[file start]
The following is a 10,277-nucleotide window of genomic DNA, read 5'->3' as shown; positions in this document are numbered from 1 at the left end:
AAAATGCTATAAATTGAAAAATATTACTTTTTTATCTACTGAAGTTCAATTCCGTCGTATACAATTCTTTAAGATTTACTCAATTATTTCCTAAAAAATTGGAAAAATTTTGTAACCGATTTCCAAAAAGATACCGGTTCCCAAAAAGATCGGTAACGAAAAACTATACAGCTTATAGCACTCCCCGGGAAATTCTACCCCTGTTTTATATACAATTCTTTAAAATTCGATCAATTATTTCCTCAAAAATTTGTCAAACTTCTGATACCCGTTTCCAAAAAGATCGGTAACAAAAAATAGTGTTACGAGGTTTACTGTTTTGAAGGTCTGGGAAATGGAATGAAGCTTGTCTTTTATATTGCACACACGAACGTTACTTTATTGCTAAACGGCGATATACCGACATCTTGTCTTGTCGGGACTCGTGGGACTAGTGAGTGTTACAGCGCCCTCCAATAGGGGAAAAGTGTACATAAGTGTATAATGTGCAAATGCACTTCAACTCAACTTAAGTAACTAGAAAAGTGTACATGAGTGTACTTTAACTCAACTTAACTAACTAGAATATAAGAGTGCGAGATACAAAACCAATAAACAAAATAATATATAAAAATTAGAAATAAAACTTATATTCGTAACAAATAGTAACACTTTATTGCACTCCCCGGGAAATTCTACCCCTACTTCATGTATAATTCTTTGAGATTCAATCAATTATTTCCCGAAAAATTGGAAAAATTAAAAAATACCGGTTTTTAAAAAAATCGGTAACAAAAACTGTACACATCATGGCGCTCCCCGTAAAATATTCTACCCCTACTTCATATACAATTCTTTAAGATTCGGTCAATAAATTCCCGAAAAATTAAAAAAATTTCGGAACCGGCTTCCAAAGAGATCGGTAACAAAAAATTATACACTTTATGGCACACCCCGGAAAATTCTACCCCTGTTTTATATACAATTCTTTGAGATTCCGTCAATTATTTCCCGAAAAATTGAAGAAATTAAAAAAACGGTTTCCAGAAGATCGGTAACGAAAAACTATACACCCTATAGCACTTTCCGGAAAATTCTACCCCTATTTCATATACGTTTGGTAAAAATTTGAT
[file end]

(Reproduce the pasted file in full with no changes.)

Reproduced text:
The following is a 10,277-nucleotide window of genomic DNA, read 5'->3' as shown; positions in this document are numbered from 1 at the left end:
AAAATGCTATAAATTGAAAAATATTACTTTTTTATCTACTGAAGTTCAATTCCGTCGTATACAATTCTTTAAGATTTACTCAATTATTTCCTAAAAAATTGGAAAAATTTTGTAACCGATTTCCAAAAAGATACCGGTTCCCAAAAAGATCGGTAACGAAAAACTATACAGCTTATAGCACTCCCCGGGAAATTCTACCCCTGTTTTATATACAATTCTTTAAAATTCGATCAATTATTTCCTCAAAAATTTGTCAAACTTCTGATACCCGTTTCCAAAAAGATCGGTAACAAAAAATAGTGTTACGAGGTTTACTGTTTTGAAGGTCTGGGAAATGGAATGAAGCTTGTCTTTTATATTGCACACACGAACGTTACTTTATTGCTAAACGGCGATATACCGACATCTTGTCTTGTCGGGACTCGTGGGACTAGTGAGTGTTACAGCGCCCTCCAATAGGGGAAAAGTGTACATAAGTGTATAATGTGCAAATGCACTTCAACTCAACTTAAGTAACTAGAAAAGTGTACATGAGTGTACTTTAACTCAACTTAACTAACTAGAATATAAGAGTGCGAGATACAAAACCAATAAACAAAATAATATATAAAAATTAGAAATAAAACTTATATTCGTAACAAATAGTAACACTTTATTGCACTCCCCGGGAAATTCTACCCCTACTTCATGTATAATTCTTTGAGATTCAATCAATTATTTCCCGAAAAATTGGAAAAATTAAAAAATACCGGTTTTTAAAAAAATCGGTAACAAAAACTGTACACATCATGGCGCTCCCCGTAAAATATTCTACCCCTACTTCATATACAATTCTTTAAGATTCGGTCAATAAATTCCCGAAAAATTAAAAAAATTTCGGAACCGGCTTCCAAAGAGATCGGTAACAAAAAATTATACACTTTATGGCACACCCCGGAAAATTCTACCCCTGTTTTATATACAATTCTTTGAGATTCCGTCAATTATTTCCCGAAAAATTGAAGAAATTAAAAAAACGGTTTCCAGAAGATCGGTAACGAAAAACTATACACCCTATAGCACTTTCCGGAAAATTCTACCCCTATTTCATATACGTTTGGTAAAAATTTGAT